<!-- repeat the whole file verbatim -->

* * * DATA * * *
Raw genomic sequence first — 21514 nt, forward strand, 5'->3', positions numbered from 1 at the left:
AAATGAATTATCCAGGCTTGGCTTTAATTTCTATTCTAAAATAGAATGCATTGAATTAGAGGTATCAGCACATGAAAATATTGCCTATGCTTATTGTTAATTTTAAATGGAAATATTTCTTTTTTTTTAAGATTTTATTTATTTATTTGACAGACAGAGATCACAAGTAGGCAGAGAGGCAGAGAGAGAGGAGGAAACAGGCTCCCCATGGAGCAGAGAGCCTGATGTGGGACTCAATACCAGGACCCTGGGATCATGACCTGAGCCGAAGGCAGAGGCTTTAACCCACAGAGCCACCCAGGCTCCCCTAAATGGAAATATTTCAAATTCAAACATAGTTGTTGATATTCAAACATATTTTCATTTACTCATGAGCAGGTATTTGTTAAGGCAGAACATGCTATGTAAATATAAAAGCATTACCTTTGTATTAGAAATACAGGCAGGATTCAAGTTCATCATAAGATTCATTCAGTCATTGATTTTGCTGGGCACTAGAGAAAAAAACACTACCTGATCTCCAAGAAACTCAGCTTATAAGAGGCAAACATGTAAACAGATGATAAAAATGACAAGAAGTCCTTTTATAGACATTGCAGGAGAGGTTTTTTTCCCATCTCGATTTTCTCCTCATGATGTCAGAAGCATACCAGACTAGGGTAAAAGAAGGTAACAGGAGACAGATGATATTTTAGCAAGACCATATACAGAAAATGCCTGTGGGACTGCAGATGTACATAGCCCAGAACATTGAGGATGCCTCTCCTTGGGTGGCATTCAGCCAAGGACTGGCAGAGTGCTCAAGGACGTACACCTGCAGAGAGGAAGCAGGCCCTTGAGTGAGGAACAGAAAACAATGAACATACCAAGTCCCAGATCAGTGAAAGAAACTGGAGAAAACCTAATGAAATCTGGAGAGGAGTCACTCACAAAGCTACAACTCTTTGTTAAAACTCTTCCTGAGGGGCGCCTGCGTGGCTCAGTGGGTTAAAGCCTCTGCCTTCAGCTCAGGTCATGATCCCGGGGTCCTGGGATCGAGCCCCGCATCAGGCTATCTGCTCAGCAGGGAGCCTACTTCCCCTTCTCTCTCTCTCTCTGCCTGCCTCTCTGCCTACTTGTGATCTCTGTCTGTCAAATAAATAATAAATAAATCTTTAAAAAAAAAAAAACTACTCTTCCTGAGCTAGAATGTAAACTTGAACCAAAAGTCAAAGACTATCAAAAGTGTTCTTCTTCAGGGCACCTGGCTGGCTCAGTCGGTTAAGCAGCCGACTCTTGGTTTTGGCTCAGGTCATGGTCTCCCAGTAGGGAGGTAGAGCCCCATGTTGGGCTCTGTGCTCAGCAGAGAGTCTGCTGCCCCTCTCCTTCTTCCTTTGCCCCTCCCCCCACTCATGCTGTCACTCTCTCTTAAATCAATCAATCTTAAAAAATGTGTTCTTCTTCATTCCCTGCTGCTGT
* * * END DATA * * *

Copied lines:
Raw genomic sequence first — 21514 nt, forward strand, 5'->3', positions numbered from 1 at the left:
AAATGAATTATCCAGGCTTGGCTTTAATTTCTATTCTAAAATAGAATGCATTGAATTAGAGGTATCAGCACATGAAAATATTGCCTATGCTTATTGTTAATTTTAAATGGAAATATTTCTTTTTTTTTAAGATTTTATTTATTTATTTGACAGACAGAGATCACAAGTAGGCAGAGAGGCAGAGAGAGAGGAGGAAACAGGCTCCCCATGGAGCAGAGAGCCTGATGTGGGACTCAATACCAGGACCCTGGGATCATGACCTGAGCCGAAGGCAGAGGCTTTAACCCACAGAGCCACCCAGGCTCCCCTAAATGGAAATATTTCAAATTCAAACATAGTTGTTGATATTCAAACATATTTTCATTTACTCATGAGCAGGTATTTGTTAAGGCAGAACATGCTATGTAAATATAAAAGCATTACCTTTGTATTAGAAATACAGGCAGGATTCAAGTTCATCATAAGATTCATTCAGTCATTGATTTTGCTGGGCACTAGAGAAAAAAACACTACCTGATCTCCAAGAAACTCAGCTTATAAGAGGCAAACATGTAAACAGATGATAAAAATGACAAGAAGTCCTTTTATAGACATTGCAGGAGAGGTTTTTTTCCCATCTCGATTTTCTCCTCATGATGTCAGAAGCATACCAGACTAGGGTAAAAGAAGGTAACAGGAGACAGATGATATTTTAGCAAGACCATATACAGAAAATGCCTGTGGGACTGCAGATGTACATAGCCCAGAACATTGAGGATGCCTCTCCTTGGGTGGCATTCAGCCAAGGACTGGCAGAGTGCTCAAGGACGTACACCTGCAGAGAGGAAGCAGGCCCTTGAGTGAGGAACAGAAAACAATGAACATACCAAGTCCCAGATCAGTGAAAGAAACTGGAGAAAACCTAATGAAATCTGGAGAGGAGTCACTCACAAAGCTACAACTCTTTGTTAAAACTCTTCCTGAGGGGCGCCTGCGTGGCTCAGTGGGTTAAAGCCTCTGCCTTCAGCTCAGGTCATGATCCCGGGGTCCTGGGATCGAGCCCCGCATCAGGCTATCTGCTCAGCAGGGAGCCTACTTCCCCTTCTCTCTCTCTCTCTGCCTGCCTCTCTGCCTACTTGTGATCTCTGTCTGTCAAATAAATAATAAATAAATCTTTAAAAAAAAAAAAACTACTCTTCCTGAGCTAGAATGTAAACTTGAACCAAAAGTCAAAGACTATCAAAAGTGTTCTTCTTCAGGGCACCTGGCTGGCTCAGTCGGTTAAGCAGCCGACTCTTGGTTTTGGCTCAGGTCATGGTCTCCCAGTAGGGAGGTAGAGCCCCATGTTGGGCTCTGTGCTCAGCAGAGAGTCTGCTGCCCCTCTCCTTCTTCCTTTGCCCCTCCCCCCACTCATGCTGTCACTCTCTCTTAAATCAATCAATCTTAAAAAATGTGTTCTTCTTCATTCCCTGCTGCTGT